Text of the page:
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BUSSONE v. SINCLAIR REFINING COMPANY (09/14/67)

decided: September 14, 1967.

BUSSONE
v.
SINCLAIR REFINING COMPANY, APPELLANT



Appeal from order of Court of Common Pleas of Delaware County, No. 1608 of 1966, in case of Rudolph J. Bussone v. Sinclair Refining Company.

COUNSEL

Joseph Neff Ewing, Jr., with him Saul, Ewing, Remick & Saul, for appellant.

Bernard M. Berman, with him Siegle, Maher and March, for appellee.

Ervin, P. J., Wright, Watkins, Montgomery, Jacobs, Hoffman, and Spaulding, JJ. Opinion by Wright, J. Dissenting Opinion by Hoffman, J. Montgomery, J., joins in this dissenting opinion.

Author: Wright

[ 210 Pa. Super. Page 444]

This is a workmen's compensation case. On August 26, 1964, Rudolph J. Bussone filed a claim petition alleging total disability as the result of a heart attack which occurred on September 6, 1963, during an argument with his supervisor. The employer filed an answer denying (a) that there was an accident and (b) that there was a compensable injury. The Referee awarded compensation. The Board reversed the Referee, and dismissed the claim petition. The Court of Common Pleas of Delaware County entered an order of remand.*fn1 This appeal by the employer followed.

The record discloses a dispute as to whether or not there was any physical contact between the claimant and his supervisor. Claimant testified on direct-examination as follows: "He took me out to the garage and when we got in the garage he closed the door and he started screaming and hollering at me . . . And he turned me around by the arm . . . and I was afraid he was going to strike me". On cross-examination claimant testified as follows: "Q. Where did he grab you on the arm? A. Between the elbow and the shoulder. Q. Tightly? A. Just enough to swing me around. That's

[ 210 Pa. Super. Page 445]

    all, just to swing me around. Q. That was the only time he touched you? A. That was the only time he touched me, yes. Q. He didn't threaten to strike you, did he? A. No. Q. After he swung you around then you felt this pain in the chest? A. Not immediately. Q. How long after? A. After he kept hollering for about four or five minutes, kept screaming that he is going to get me, and the way he was throwing his arms around, then I got into pain". The supervisor testified flatly that he had at no time touched the claimant, or threatened to strike him. Claimant made no mention of physical contact in the report prepared for his employer, or in his insurance claim. The Referee did not make a specific finding on the issue of physical contact, neither did the Board. The Board's third finding of fact reads as follows: "The claimant's myocardial infarction was the result of a violent, oral argument between the claimant and his supervisor. It was not the result of any physical trauma that occurred to the claimant on that date". In its opinion the Board reasoned as follows: "Whether or not a physical touching occurred in this case is of no significance and is not a determinative factor . . . It is clear that the cause of the infarction was the emotion raised by the argument, not the physical activity involved, if any".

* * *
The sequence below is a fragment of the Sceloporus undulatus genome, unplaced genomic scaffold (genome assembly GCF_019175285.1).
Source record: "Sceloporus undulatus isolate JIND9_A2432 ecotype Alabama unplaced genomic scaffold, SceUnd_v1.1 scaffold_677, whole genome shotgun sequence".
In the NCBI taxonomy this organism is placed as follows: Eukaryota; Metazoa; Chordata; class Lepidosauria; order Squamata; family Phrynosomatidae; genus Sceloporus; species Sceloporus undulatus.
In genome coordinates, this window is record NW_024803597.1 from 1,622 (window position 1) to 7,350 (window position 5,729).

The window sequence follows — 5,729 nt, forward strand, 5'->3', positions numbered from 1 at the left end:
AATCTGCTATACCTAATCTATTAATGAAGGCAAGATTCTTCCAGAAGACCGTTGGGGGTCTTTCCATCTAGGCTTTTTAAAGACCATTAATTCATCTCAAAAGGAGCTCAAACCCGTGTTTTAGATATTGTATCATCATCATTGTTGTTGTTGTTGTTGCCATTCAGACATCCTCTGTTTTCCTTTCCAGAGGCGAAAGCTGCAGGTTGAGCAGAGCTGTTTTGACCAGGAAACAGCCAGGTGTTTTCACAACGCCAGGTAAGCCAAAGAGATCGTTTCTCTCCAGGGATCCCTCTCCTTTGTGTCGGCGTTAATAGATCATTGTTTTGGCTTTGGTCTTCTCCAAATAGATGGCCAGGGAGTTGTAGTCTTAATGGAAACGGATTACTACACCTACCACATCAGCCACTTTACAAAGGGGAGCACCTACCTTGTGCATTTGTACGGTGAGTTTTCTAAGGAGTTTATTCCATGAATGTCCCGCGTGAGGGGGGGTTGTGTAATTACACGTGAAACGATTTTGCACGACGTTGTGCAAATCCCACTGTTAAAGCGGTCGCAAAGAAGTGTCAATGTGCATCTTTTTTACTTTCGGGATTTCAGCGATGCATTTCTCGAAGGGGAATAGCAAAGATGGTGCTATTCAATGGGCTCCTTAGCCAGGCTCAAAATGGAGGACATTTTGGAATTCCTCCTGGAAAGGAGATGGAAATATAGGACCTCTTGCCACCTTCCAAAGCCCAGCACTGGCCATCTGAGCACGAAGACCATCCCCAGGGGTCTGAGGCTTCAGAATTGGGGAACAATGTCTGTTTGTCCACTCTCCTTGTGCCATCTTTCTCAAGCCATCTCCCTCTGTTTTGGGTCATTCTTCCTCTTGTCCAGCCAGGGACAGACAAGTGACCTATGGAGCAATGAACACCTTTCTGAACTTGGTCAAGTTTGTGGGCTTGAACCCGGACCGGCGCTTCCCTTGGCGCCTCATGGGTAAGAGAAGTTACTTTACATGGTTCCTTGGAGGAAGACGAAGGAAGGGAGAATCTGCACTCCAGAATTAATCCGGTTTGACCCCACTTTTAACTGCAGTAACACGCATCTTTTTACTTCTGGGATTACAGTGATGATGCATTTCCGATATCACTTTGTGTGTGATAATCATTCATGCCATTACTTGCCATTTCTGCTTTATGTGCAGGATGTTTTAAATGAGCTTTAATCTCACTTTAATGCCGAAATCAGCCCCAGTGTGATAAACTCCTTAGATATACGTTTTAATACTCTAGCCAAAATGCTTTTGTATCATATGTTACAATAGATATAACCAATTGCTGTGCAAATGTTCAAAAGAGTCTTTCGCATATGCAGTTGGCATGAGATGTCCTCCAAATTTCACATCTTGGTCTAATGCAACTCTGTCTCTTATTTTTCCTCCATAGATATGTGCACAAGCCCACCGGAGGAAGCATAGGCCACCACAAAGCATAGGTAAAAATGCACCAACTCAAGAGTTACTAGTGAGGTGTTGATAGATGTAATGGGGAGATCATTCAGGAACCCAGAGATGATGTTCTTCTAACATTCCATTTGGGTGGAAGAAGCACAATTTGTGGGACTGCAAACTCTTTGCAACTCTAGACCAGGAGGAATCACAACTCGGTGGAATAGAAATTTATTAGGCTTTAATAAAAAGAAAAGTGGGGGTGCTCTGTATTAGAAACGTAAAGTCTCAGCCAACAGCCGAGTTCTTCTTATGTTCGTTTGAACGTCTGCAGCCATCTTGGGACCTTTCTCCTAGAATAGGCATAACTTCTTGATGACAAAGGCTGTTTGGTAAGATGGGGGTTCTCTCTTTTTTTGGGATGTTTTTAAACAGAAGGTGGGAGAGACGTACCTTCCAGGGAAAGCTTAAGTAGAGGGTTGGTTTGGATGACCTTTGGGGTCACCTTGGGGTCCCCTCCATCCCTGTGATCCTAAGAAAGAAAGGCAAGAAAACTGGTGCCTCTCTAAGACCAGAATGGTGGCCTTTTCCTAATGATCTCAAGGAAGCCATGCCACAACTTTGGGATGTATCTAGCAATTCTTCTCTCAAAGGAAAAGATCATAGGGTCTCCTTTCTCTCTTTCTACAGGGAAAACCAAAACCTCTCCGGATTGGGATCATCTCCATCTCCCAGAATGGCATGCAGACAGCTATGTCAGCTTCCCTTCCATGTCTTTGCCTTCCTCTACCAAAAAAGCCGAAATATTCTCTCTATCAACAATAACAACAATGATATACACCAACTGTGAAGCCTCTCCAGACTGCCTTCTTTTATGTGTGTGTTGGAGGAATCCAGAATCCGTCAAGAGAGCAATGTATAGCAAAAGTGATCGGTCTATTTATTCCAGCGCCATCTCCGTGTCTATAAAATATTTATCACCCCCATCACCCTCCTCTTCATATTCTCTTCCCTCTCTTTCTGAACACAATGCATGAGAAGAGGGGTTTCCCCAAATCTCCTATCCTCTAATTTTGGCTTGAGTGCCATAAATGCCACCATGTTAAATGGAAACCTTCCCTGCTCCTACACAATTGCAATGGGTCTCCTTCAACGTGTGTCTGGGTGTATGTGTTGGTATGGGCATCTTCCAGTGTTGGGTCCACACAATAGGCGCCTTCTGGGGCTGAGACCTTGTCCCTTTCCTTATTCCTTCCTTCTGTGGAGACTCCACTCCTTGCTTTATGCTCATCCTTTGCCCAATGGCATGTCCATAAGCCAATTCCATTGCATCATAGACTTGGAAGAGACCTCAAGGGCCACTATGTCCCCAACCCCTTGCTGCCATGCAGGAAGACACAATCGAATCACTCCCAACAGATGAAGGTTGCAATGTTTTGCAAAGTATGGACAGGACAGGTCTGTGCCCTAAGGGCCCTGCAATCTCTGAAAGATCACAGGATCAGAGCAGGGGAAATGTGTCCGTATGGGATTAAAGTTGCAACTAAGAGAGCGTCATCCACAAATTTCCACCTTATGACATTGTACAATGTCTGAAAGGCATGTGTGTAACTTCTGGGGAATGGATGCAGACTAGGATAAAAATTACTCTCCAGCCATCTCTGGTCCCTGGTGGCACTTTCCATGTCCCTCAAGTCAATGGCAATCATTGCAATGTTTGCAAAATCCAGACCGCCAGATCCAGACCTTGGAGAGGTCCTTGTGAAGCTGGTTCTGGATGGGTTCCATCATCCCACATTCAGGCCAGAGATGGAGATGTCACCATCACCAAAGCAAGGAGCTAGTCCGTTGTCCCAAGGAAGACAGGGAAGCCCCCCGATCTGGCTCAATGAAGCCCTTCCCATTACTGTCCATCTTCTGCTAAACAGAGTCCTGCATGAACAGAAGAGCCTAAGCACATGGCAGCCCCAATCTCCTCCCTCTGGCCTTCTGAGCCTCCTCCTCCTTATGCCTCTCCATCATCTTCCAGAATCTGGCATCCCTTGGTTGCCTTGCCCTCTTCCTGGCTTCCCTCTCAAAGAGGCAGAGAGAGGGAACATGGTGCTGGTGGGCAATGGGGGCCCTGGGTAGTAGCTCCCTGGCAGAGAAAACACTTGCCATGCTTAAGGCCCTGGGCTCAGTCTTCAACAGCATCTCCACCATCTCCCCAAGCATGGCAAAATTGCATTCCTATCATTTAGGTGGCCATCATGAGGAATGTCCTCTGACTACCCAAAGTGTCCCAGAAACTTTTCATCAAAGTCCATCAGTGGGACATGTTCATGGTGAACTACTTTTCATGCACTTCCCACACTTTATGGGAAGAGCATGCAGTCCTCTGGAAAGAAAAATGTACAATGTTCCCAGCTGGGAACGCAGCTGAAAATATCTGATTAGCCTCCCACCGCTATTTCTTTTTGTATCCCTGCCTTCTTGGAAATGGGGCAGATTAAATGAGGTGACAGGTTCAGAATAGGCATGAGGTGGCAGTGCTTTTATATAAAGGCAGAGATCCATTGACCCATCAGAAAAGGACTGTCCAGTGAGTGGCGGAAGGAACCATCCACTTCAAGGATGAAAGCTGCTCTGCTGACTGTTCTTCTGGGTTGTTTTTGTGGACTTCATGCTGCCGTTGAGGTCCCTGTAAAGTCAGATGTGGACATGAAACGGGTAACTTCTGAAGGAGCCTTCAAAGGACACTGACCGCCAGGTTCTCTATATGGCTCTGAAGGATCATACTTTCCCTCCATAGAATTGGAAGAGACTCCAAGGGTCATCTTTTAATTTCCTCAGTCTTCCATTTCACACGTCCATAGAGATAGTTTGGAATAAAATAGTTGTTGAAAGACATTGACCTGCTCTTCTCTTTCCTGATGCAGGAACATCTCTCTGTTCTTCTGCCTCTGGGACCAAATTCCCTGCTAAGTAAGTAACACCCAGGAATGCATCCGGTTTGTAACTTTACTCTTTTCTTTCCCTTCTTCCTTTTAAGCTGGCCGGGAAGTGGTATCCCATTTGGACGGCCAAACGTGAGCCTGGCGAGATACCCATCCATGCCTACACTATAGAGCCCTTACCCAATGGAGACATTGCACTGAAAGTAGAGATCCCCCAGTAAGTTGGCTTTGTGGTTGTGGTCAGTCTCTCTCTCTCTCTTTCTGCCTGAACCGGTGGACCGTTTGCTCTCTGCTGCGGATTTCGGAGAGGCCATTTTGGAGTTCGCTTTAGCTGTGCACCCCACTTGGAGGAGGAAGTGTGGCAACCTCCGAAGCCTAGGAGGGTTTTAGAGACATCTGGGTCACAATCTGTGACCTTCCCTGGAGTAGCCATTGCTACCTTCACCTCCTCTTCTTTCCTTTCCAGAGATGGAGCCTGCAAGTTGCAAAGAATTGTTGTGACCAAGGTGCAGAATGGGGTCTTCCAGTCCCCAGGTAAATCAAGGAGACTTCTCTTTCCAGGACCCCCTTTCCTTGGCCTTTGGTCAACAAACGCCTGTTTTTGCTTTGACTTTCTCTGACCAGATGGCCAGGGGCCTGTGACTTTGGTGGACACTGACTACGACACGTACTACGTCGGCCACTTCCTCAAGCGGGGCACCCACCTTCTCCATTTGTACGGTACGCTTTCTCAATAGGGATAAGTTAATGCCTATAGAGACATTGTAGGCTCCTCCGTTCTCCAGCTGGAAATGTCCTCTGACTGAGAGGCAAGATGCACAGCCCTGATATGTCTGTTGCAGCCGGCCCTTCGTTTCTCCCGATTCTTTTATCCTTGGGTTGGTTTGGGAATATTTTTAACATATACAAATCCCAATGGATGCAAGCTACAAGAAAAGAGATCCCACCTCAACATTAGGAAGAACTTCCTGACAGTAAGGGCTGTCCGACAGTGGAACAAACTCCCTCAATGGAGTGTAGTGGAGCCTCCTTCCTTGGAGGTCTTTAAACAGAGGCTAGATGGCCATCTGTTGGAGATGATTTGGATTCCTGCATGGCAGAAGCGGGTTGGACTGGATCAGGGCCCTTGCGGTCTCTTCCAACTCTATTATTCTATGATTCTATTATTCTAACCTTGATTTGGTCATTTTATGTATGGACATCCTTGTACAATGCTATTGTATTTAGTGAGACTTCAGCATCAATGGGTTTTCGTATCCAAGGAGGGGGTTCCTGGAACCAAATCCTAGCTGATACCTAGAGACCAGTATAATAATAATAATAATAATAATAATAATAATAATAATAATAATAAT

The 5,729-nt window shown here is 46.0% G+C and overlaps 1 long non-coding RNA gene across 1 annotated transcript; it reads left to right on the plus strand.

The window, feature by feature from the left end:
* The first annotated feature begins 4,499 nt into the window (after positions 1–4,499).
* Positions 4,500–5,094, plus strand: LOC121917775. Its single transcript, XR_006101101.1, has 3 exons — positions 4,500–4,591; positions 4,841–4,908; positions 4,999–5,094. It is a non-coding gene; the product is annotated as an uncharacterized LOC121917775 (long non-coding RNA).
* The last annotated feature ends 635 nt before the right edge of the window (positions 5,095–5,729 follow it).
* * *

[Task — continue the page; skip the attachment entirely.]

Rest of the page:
We are not in accord with the conclusion of the court below that the Board erred as a matter of law. The opinion is based on the theory that the Board actually found that there was physical contact. Reliance was placed upon Hunter v. St. Mary's Natural Gas Co., 122 Pa. Superior Ct. 300, 186 A. 325, for the proposition that an injury due to fright resulting from the application of physical force constitutes a compensable accident. The order of remand was entered because of uncertainty whether the Board's decision was predicated on misconstruction of the law or upon rejection of claimant's medical testimony. It is argued in claimant's

[ 210 Pa. Super. Page 446]

    brief that the order of remand was interlocutory and unappealable. On the contrary, the order below was a clear mandate to the Board to determine the issue of causation in accordance with the Hunter decision. Such an order is legally erroneous, and is appealable: Messikomer v. Baldwin Locomotive Works, 178 Pa. Superior Ct. 537, 115 A.2d 853; Barber v. Flemming-Raugh, Inc., 208 Pa. Superior Ct. 230, 222 A.2d 423.

The applicable legal principles are well settled and were briefly restated in Carey v. Phila. Ship S. & L. Co., 209 Pa. Superior Ct. 306, 228 A.2d 12, as follows: "It was claimant's burden to prove all of the elements necessary to support an award, and it was for the Board to determine from the evidence whether claimant had sustained that burden . . . The finding of the Board that claimant had failed to sustain the burden resting upon him was a pure finding of fact . . . The Board is the final arbiter of the facts, and the evidence must be viewed in the light most favorable to the party having the Board's decision . . . Since the compensation authorities found against the party having the ...


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